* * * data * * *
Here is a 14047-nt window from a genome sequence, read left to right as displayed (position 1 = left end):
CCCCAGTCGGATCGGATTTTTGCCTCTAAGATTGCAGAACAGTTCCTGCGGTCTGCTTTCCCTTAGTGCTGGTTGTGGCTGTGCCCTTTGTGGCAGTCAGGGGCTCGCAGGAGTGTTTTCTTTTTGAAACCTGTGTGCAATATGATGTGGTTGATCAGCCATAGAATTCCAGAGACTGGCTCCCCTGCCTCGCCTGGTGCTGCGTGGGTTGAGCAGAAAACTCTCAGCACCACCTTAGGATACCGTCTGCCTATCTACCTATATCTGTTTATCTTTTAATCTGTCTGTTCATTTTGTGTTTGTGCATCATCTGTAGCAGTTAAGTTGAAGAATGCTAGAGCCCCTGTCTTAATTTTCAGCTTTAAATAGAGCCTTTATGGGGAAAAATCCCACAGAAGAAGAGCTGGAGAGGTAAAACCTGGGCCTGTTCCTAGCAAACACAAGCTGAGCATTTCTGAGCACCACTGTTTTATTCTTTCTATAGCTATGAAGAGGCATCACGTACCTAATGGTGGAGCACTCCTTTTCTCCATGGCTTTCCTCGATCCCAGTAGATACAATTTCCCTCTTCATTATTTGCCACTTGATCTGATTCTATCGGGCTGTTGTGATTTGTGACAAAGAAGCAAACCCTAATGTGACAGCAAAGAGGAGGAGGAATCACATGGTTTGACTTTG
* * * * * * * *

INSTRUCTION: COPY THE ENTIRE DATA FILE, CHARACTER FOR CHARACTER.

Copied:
Here is a 14047-nt window from a genome sequence, read left to right as displayed (position 1 = left end):
CCCCAGTCGGATCGGATTTTTGCCTCTAAGATTGCAGAACAGTTCCTGCGGTCTGCTTTCCCTTAGTGCTGGTTGTGGCTGTGCCCTTTGTGGCAGTCAGGGGCTCGCAGGAGTGTTTTCTTTTTGAAACCTGTGTGCAATATGATGTGGTTGATCAGCCATAGAATTCCAGAGACTGGCTCCCCTGCCTCGCCTGGTGCTGCGTGGGTTGAGCAGAAAACTCTCAGCACCACCTTAGGATACCGTCTGCCTATCTACCTATATCTGTTTATCTTTTAATCTGTCTGTTCATTTTGTGTTTGTGCATCATCTGTAGCAGTTAAGTTGAAGAATGCTAGAGCCCCTGTCTTAATTTTCAGCTTTAAATAGAGCCTTTATGGGGAAAAATCCCACAGAAGAAGAGCTGGAGAGGTAAAACCTGGGCCTGTTCCTAGCAAACACAAGCTGAGCATTTCTGAGCACCACTGTTTTATTCTTTCTATAGCTATGAAGAGGCATCACGTACCTAATGGTGGAGCACTCCTTTTCTCCATGGCTTTCCTCGATCCCAGTAGATACAATTTCCCTCTTCATTATTTGCCACTTGATCTGATTCTATCGGGCTGTTGTGATTTGTGACAAAGAAGCAAACCCTAATGTGACAGCAAAGAGGAGGAGGAATCACATGGTTTGACTTTG